Abstract: This paper examines the effects of improvement in creditors’ rights protection on firms’ financing choices and securities issuance. To address these issues, I exploit exogenous variation in creditors’ rights protection induced by the staggered adoption of anti-recharacterization laws by some U.S. states. The laws enhance the ability of creditors to repossess collateral during bankruptcy. Using a difference-in-difference methodology to estimate the causal impacts, I find that: [1] the laws are positively related to debt capacity and debt maturity. Firms increase market leverage and substitute away from costly short-term debt financing into long-term debt financing [2] the laws are positively related to debt issuance [3] the laws are negatively related to equity issuance. My analysis further demonstrates that proactive securities issuers are significantly more responsive to the adoption of anti-recharacterization laws than passive securities issuers.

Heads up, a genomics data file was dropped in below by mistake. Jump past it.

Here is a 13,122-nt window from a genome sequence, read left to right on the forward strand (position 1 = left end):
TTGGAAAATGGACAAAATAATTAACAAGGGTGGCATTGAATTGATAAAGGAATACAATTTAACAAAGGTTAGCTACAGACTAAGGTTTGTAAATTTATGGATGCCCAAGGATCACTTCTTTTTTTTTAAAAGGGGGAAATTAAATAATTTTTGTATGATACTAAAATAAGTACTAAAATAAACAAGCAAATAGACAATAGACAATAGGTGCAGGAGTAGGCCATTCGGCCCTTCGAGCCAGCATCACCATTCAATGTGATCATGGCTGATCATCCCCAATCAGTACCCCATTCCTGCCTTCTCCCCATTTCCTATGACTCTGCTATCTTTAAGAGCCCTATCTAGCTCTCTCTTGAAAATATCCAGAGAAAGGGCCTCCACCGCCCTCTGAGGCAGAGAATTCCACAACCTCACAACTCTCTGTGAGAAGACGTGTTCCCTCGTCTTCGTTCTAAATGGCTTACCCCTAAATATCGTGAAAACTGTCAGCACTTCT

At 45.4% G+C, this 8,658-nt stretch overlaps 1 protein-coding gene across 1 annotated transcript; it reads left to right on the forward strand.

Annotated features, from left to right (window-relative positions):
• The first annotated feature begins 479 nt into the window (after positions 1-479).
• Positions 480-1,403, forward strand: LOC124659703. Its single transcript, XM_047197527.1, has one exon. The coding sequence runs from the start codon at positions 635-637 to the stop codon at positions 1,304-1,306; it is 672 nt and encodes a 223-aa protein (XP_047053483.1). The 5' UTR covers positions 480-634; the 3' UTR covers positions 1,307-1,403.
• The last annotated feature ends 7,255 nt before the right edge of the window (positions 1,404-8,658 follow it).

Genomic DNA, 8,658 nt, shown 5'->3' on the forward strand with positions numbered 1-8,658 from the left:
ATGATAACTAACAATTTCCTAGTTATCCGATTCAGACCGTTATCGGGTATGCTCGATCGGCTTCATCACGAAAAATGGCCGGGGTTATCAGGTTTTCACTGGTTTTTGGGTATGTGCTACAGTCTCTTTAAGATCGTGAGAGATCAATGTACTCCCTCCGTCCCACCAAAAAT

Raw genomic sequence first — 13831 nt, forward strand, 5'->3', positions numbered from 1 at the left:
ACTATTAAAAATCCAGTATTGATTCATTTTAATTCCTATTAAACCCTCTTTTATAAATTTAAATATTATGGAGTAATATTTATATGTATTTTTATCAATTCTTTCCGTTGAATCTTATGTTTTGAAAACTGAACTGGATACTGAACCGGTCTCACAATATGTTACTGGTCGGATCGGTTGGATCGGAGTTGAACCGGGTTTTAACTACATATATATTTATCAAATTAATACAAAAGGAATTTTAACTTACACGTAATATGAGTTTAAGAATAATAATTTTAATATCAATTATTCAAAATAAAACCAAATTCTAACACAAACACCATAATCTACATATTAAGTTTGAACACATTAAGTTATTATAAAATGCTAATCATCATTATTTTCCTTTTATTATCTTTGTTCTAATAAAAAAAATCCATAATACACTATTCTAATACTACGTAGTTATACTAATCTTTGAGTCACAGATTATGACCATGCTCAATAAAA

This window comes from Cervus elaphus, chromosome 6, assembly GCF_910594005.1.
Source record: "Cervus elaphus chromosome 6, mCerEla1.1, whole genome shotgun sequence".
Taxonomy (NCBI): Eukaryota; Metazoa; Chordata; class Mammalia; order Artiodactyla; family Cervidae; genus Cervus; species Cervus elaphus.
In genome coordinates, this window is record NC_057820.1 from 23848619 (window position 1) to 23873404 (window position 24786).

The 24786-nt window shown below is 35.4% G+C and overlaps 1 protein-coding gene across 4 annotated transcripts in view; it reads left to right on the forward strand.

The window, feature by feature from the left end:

Keywords: Creditors’ Rights, Leverage, Debt Issues, Equity Issues, Pledgeable Assets
    JEL: G2 G21 G30 G31 G32 G33
    Date: 2019–10–24
  2. By: Diego Useche (CREM - Centre de recherche en économie et management - UNICAEN - Université de Caen Normandie - NU - Normandie Université - UR1 - Université de Rennes 1 - UNIV-RENNES - Université de Rennes - CNRS - Centre National de la Recherche Scientifique); Pommet Sophie (GREDEG - Groupe de Recherche en Droit, Economie et Gestion - UNS - Université Nice Sophia Antipolis (... - 2019) - COMUE UCA - COMUE Université Côte d'Azur (2015 - 2019) - CNRS - Centre National de la Recherche Scientifique)